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Mol Genet Metab. 2001 Sep-Oct;74(1-2):172-85.

Tetrahydrobiopterin deficiencies without hyperphenylalaninemia: diagnosis and genetics of dopa-responsive dystonia and sepiapterin reductase deficiency.

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  • 1Division of Clinical Chemistry and Biochemistry, University Children's Hospital, Steinwiesstrasse 75, Zurich, 8032, Switzerland. blau@access.unizh.ch

Abstract

DOPA responsive dystonia (DRD) and sepiapterin reductase (SR) deficiency are inherited disorders of tetrahydrobiopterin (BH4) metabolism characterized by the signs and symptoms related to monoamine neurotransmitter deficiency. In contrast to classical forms of BH4 deficiency DRD and SR deficiency present without hyperphenylalaninemia and thus cannot be detected by the neonatal screening for phenylketonuria (PKU). While DRD is mostly caused by autosomal dominant mutations in the GTP cyclohydrolase I gene (GCH1), SR deficiency is an autosomal recessive disease. The most important biochemical investigations for the diagnosis of these neurological diseases includes CSF investigations for neurotransmitter metabolites and pterins as well as neopterin and biopterin production in cytokine-stimulated fibroblasts. Discovery of SR deficiency opened new insights into alternative pathways of the cofactor BH4 via carbonyl, aldose, and dihydrofolate reductases. As a consequence of the low dihydrofolate reductase activity in the brain, dihydrobiopterin intermediate accumulates and inhibits tyrosine and tryptophan hydroxylases and uncouples nitric oxide synthase (nNOS), leading to neurotransmitter deficiency and possibly also to neuronal cell death.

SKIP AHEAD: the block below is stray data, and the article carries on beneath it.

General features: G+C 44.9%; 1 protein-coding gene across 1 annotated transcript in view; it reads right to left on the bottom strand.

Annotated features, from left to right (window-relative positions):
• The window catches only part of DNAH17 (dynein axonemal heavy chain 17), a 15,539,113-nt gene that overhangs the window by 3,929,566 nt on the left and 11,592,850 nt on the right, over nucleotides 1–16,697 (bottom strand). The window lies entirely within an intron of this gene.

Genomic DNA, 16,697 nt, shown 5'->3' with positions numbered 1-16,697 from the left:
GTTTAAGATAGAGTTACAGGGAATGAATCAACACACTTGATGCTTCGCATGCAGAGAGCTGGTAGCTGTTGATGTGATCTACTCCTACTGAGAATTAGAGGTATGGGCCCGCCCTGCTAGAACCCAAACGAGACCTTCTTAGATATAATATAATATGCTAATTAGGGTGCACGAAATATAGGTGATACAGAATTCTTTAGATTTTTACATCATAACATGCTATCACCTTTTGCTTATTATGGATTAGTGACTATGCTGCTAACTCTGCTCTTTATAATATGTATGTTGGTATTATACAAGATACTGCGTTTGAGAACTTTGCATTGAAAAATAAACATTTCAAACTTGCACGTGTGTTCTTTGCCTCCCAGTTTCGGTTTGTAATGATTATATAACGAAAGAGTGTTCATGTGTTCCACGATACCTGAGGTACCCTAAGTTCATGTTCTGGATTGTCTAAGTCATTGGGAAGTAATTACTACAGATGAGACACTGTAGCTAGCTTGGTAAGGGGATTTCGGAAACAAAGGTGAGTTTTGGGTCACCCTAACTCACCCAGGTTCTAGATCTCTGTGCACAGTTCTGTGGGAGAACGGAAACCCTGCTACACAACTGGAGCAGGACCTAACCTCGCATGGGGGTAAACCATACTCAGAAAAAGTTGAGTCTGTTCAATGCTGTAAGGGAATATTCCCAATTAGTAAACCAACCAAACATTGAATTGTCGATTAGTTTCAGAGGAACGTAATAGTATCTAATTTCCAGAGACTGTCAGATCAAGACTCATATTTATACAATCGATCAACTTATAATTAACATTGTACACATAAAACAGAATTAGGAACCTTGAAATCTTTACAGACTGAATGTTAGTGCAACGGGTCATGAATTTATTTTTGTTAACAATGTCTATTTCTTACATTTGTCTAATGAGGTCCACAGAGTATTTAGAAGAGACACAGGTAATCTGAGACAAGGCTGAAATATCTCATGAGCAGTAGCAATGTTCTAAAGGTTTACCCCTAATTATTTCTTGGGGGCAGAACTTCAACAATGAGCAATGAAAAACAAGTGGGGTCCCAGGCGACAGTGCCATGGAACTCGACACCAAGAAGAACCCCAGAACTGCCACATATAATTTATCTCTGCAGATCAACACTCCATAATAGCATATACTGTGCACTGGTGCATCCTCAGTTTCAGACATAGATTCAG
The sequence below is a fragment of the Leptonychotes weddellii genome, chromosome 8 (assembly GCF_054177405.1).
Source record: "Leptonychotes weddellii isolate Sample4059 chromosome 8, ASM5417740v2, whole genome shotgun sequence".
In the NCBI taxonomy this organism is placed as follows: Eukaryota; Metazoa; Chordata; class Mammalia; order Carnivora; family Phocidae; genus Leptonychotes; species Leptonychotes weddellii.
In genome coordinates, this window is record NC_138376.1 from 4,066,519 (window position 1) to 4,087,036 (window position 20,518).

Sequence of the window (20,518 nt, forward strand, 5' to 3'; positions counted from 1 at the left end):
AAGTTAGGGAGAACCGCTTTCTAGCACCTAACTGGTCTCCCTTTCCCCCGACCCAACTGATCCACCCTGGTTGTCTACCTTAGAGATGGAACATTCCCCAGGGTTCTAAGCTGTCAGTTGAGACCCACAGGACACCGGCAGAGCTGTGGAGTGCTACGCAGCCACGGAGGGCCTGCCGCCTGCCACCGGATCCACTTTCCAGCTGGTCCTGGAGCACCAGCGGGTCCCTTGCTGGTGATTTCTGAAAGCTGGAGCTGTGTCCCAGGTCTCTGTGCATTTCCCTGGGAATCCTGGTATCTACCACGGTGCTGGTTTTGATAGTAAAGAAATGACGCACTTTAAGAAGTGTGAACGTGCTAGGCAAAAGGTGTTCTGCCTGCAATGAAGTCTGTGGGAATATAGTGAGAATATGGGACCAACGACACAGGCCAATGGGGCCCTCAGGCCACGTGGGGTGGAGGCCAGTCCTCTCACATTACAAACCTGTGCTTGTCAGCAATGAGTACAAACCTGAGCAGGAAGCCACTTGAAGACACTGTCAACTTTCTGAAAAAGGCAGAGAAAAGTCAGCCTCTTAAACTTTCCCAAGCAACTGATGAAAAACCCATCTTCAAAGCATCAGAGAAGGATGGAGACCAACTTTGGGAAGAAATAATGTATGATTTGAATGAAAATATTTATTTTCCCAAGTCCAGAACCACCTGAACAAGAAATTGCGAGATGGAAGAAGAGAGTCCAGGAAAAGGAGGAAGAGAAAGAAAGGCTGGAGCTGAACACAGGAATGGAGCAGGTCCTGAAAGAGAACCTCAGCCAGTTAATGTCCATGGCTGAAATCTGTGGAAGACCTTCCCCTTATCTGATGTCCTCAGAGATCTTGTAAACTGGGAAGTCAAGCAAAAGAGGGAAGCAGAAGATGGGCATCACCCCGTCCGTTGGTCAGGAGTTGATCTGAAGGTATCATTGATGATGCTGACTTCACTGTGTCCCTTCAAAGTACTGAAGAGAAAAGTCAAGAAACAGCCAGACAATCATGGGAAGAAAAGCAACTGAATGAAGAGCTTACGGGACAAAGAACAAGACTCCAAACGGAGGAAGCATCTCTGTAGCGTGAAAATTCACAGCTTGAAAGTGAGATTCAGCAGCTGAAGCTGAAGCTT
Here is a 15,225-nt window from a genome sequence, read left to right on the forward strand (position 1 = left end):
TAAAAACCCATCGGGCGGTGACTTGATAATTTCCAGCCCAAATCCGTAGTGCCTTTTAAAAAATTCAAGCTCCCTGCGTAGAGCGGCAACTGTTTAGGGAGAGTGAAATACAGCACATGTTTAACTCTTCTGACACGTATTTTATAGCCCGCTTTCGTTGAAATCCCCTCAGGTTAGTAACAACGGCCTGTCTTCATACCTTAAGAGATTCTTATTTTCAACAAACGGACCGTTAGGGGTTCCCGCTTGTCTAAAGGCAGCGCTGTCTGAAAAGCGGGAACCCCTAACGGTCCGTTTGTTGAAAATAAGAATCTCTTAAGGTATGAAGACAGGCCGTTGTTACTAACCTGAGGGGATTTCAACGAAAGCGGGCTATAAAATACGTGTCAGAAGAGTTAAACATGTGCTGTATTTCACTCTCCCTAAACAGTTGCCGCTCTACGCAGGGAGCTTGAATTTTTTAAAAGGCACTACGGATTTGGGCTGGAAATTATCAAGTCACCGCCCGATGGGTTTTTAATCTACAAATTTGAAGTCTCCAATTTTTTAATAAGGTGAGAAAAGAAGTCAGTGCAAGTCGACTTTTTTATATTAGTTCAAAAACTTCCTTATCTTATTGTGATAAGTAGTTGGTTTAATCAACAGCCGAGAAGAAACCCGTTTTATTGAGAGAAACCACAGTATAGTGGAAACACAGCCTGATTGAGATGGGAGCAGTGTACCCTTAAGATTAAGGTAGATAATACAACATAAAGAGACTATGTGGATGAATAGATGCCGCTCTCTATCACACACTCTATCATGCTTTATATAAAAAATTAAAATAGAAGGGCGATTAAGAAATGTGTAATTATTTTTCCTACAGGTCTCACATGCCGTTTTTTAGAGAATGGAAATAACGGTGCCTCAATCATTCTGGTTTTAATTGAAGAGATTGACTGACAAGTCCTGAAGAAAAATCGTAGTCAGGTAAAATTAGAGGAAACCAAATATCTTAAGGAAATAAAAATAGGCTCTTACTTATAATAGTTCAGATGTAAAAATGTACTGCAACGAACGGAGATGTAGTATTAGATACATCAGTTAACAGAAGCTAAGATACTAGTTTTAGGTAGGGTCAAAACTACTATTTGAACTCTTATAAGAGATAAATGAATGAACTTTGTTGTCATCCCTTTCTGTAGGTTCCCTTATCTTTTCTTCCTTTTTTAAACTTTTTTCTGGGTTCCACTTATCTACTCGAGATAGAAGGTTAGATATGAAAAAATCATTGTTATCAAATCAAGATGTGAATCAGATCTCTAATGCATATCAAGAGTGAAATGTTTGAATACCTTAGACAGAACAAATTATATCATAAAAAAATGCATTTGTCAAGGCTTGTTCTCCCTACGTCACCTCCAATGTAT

Copyright 2001 Academic Press.

PMID:
11592814
[PubMed - indexed for MEDLINE]
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